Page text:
Univalor Trust, SA et al v. Columbia Petroleum, LLC et al

Filing 6

Order that plaintiffs are to file an Amended Pleadings by 8/31/2015 that sufficiently alleges the citizenship of the LLC defendants for purposes of diversity. Plaintiffs are to file their Disclosure Statement by 8/31/2015. Signed by Magistrate Judge Katherine P. Nelson on 8/17/2015. (srr)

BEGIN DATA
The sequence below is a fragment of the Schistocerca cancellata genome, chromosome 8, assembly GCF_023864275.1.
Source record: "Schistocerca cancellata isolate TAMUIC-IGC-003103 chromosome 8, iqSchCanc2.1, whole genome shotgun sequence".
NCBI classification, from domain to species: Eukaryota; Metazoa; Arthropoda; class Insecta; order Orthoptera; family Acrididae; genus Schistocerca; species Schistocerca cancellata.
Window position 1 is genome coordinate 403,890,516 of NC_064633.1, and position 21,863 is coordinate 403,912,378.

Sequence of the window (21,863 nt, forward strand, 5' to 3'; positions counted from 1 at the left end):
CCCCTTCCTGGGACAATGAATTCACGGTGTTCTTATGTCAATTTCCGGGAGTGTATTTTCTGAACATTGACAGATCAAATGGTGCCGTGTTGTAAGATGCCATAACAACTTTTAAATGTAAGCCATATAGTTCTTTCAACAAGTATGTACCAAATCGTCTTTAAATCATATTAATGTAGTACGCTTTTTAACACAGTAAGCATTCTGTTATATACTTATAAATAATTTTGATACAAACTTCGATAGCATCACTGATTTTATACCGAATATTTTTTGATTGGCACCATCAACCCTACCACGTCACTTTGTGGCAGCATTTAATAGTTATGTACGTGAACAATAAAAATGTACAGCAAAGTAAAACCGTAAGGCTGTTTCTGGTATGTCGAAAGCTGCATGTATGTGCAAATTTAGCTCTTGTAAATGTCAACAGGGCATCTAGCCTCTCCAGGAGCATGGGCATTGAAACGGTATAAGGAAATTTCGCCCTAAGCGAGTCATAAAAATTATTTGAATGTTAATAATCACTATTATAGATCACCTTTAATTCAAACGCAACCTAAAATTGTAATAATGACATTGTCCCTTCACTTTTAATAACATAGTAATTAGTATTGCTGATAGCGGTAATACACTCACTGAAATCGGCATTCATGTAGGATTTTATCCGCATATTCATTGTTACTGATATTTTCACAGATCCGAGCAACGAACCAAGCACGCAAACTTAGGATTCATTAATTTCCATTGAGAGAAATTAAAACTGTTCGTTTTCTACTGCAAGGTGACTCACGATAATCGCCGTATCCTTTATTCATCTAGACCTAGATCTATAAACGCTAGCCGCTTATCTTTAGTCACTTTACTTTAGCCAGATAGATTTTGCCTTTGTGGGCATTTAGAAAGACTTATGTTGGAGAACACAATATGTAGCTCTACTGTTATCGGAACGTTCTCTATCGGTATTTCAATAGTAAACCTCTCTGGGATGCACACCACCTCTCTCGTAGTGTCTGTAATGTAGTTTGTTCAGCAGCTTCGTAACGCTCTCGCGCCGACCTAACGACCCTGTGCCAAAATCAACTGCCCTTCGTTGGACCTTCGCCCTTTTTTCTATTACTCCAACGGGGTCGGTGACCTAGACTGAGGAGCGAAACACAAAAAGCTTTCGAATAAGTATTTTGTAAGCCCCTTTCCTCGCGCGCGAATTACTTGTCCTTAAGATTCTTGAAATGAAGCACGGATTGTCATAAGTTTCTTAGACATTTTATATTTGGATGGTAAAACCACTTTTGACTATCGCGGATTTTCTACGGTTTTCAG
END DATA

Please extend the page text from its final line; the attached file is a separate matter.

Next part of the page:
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IN THE UNITED STATES DISTRICT COURT FOR THE SOUTHERN DISTRICT OF ALABAMA SOUTHERN DIVISION UNIVALOR TRUST, SA, et al., Plaintiffs, v. COLUMBIA PETROLEUM, LLC, et al., Defendants. ) ) ) ) ) ) ) ) CIVIL ACTION NO. 15-00414-N ORDER This action is before the Court sua sponte on review of its subject matter jurisdiction.1 The Plaintiffs initiated this action by filing a Complaint (Doc. 1) with the Court, alleging diversity of citizenship under 28 U.S.C. § 1332(a) as the sole basis for jurisdiction.2 See Fed. R. Civ. P. 8(a)(1) (“A pleading that states a claim for relief must contain a short and plain statement of the grounds for the court’s jurisdiction…”). When a plaintiff files suit in federal court, [the plaintiff] must allege facts that, if true, show federal subject matter jurisdiction over her case exists. Taylor v. Appleton, 30 F.3d 1365, 1367 (11th Cir. 1994). Those allegations, when federal jurisdiction is invoked based upon diversity, “It is . . . axiomatic that the inferior federal courts are courts of limited jurisdiction. They are ‘empowered to hear only those cases within the judicial power of the United States as defined by Article III of the Constitution,’ and which have been entrusted to them by a jurisdictional grant authorized by Congress.” Univ. of S. Ala. v. Am. Tobacco Co., 168 F.3d 405, 409 (11th Cir. 1999) (quoting Taylor v. Appleton, 30 F.3d 1365, 1367 (11th Cir. 1994)). Accordingly, “it is well settled that a federal court is obligated to inquire into subject matter jurisdiction sua sponte whenever it may be lacking.” Id. at 410. “[A] court should inquire into whether it has subject matter jurisdiction at the earliest possible stage in the proceedings.” Id. 1 The Plaintiffs have brought this action under the federal Declaratory Judgment Act, 28 U.S.C. § 2201. However, it is well established that this Act is not an independent basis for subject matter jurisdiction. See, e.g., Medtronic, Inc. v. Mirowski Family Ventures, LLC, 134 S. Ct. 843, 848 (2014) (“[T]he Declaratory Judgment Act does not extend the jurisdiction of the federal courts.” (quotation marks omitted)). 2 must include the citizenship of each party, so that the court is satisfied that no plaintiff is a citizen of the same state as any defendant. Triggs v. John Crump Toyota, Inc., 154 F.3d 1284, 1287 (11th Cir. 1998) (“Diversity jurisdiction requires complete diversity; every plaintiff must be diverse from every defendant.”). Without such allegations, district courts are constitutionally obligated to dismiss the action altogether if the plaintiff does not cure the deficiency. Stanley v. C.I.A., 639 F.2d 1146, 1159 (5th Cir. Unit B Mar. 1981); see also DiMaio v. Democratic Nat'l Comm., 520 F.3d 1299, 1303 (11th Cir. 2008) (“Where dismissal can be based on lack of subject matter jurisdiction and failure to state a claim, the court should dismiss on only the jurisdictional grounds.” (internal quotation marks omitted)). That is, if a complaint's factual allegations do not assure the court it has subject matter jurisdiction, then the court is without power to do anything in the case. See Goodman ex rel. Goodman v. Sipos, 259 F.3d 1327, 1331, n.6 (11th Cir. 2001) (“ ‘[A district] court must dismiss a case without ever reaching the merits if it concludes that it has no jurisdiction.’ ” (quoting Capitol Leasing Co. v. FDIC, 999 F.2d 188, 191 (7th Cir. 1993))); see also Belleri v. United States, 712 F.3d 543, 547 (11th Cir. 2013) (“We may not consider the merits of [a] complaint unless and until we are assured of our subject matter jurisdiction.”). Travaglio v. Am. Exp. Co., 735 F.3d 1266, 1268 (11th Cir. 2013) (footnote omitted). See also, e.g., Ray v. Bird & Son & Asset Realization Co., Inc., 519 F.2d 1081, 1082 (5th Cir. 1975) (“The burden of pleading diversity of citizenship is upon the party invoking federal jurisdiction . . .” (citing Mas v. Perry, 489 F.2d 1396 (5th Cir. 1974)).3 The Plaintiffs have alleged sufficient facts demonstrating their own citizenship, as each Plaintiff, a “foreign corporate entity,” has alleged “every State and foreign state by which it has been incorporated and of the State or foreign state “In Bonner v. City of Prichard, 661 F.2d 1206, 1209 (11th Cir.1981) (en banc), [the Eleventh Circuit] adopted as binding precedent all decisions of the former Fifth Circuit handed down prior to the close of business on September 30, 1981.” Travaglio, 735 F.3d at 1268 n.1. 3 2 where it has its principal place of business…” 28 U.S.C. § 1332(c)(1); (Doc. 1 at 2 – 3, ¶ 4 – 5). As such, for purposes of diversity jurisdiction, Plaintiff Univalor Trust, SA is deemed a citizen of Switzerland,4 and Plaintiff Forvest Financial Services Corporation is deemed a citizen of Canada. The Plaintiffs have also alleged that the natural person Defendant, Chester F. English, III, is a “citizen” of New Jersey (Doc. 1 at 4, ¶ 11) and have thus alleged sufficient facts to establish his citizenship. See, e.g., Taylor v. Appleton, 30 F.3d 1365, 1367 (11th Cir. 1994) (“Citizenship, not residence, is the key fact that must be alleged . . . to establish diversity for a natural person.” (emphasis added)).5 However, the Plaintiffs have failed to allege facts showing the citizenships of the five limited liability company (LLC) Defendants. The Plaintiffs have treated the LLC Defendants like corporations for purposes of diversity, alleging the states in which they were formed and where their principal places of business are located. This is not acceptable, however. The general rule for diversity is “that the citizenship of an artificial, unincorporated entity generally depends on the citizenship of all the members composing the organization.” Rolling Greens, MHP, L.P. v. Comcast SCH Holdings, L.L.C., 374 F.3d 1020, 1021 (11th Cir. 2004) (per curiam) (citing Carden v. Arkoma Assocs., 494 U.S. 185, 195-96 (1990)). For purposes of assessing diversity of citizenship, “a limited liability company is a citizen See generally Danjaq, S.A. v. Pathe Commc'ns Corp., 979 F.2d 772 (9th Cir. 1992) (treating a Swiss S.A. as a “corporation” for purposes of diversity). 4 The Plaintiffs have also alleged that § 1332(a)’s minimum amount in controversy is satisfied (see Doc. 1 at 2, ¶ 2), and nothing in the Complaint gives the Court reason to doubt that it is. 5 3 of any state of which a member of the company is a citizen.” Id. at 1022. Accord Mallory & Evans Contractors & Eng’rs, LLC v. Tuskegee Univ., 663 F.3d 1304, 1305 (11th Cir. 2011) (per curiam). Therefore, to sufficiently allege the citizenship of an LLC, “a party must list the citizenships of all the members of the limited liability company . . .” Rolling Greens, 374 F.3d at 1022. This “can require tracing through several layers.” BouMatic, LLC v. Idento Operations, BV, 759 F.3d 790, 791 (7th Cir. 2014) (citing Cosgrove v. Bartolotta, 150 F.3d 729 (7th Cir. 1998) (citizenship of an LLC depends on citizenship of its members, traced through as many levels as necessary to reach corporations or natural persons)). See also Azzo v. Jetro Rest. Depot, LLC, No. 3:11-CV-324-J-34JRK, 2011 WL 1357557, at *2 n.2 (M.D. Fla. Apr. 11, 2011) (in pleading the citizenships of the members, “each member's citizenship must [also ]be properly alleged, be it an individual, corporation, LLC, or other entity”). “Defective allegations of jurisdiction may be amended, upon terms, in the trial or appellate courts.” 28 U.S.C. § 1653. “[L]eave to amend should be freely granted when necessary to cure a failure to allege jurisdiction properly.” Majd-Pour v. Georgiana Cmty. Hosp., Inc., 724 F.2d 901, 903 n.1 (11th Cir. 1984)). Accordingly, the Plaintiffs hereby ORDERED to file and serve, no later than Monday, August 31, 2015, an amended complaint that sufficiently alleges the citizenships of the LLC Defendants for purposes of diversity under § 1332(a). The failure to timely do so may result in the dismissal of this action for lack of subject matter jurisdiction. See Fed. R. Civ. P. 12(h)(3) (“If the court determines at any time that it lacks 4 subject-matter jurisdiction, the court must dismiss the action.”). The amended complaint, if filed, shall become the operative complaint in this action.6 Federal Rule of Civil Procedure 15(a)(3) shall govern the time for responsive pleadings to the amended complaint. Additionally, the Plaintiffs have not filed disclosure statement in accordance with S.D. Ala. CivLR 7.17 and (for “nongovernmental corporate” parties) Federal Rule of Civil Procedure 7.1. The Plaintiffs are ORDERED to do so no later than Monday, August 31, 2015. DONE and ORDERED this the 17th day of August 2015.8 /s/ Katherine P. Nelson KATHERINE P. NELSON UNITED STATES MAGISTRATE JUDGE “As a general matter, ‘[a]n amended pleading supersedes the former pleading; the original pleading is abandoned by the amendment, and is no longer a part of the pleader's averments against his adversary.’ ” Pintando v. Miami-Dade Hous. Agency, 501 F.3d 1241, 1243 (11th Cir. 2007) (per curiam) (quoting Dresdner Bank AG, Dresdner Bank AG in Hamburg v. M/V OLYMPIA VOYAGER, 463 F.3d 1210, 1215 (11th Cir. 2006) (citation and quotation omitted)). See also, e.g., Fritz v. Standard Sec. Life Ins. Co. of New York, 676 F.2d 1356, 1358 (11th Cir. 1982) (“Under the Federal Rules, an amended complaint supersedes the original complaint.”). 6 7 http://www.alsd.uscourts.gov/court-info/local-rules-and-orders Under S.D. Ala. GenLR 73(c), this civil action has been randomly assigned to the undersigned Magistrate Judge to conduct all proceedings in accordance with 28 U.S.C. § 636(c). The Clerk of Court is DIRECTED to enter the Court’s standard Notice of Assignment of Case to a Magistrate Judge for Trial. 8 5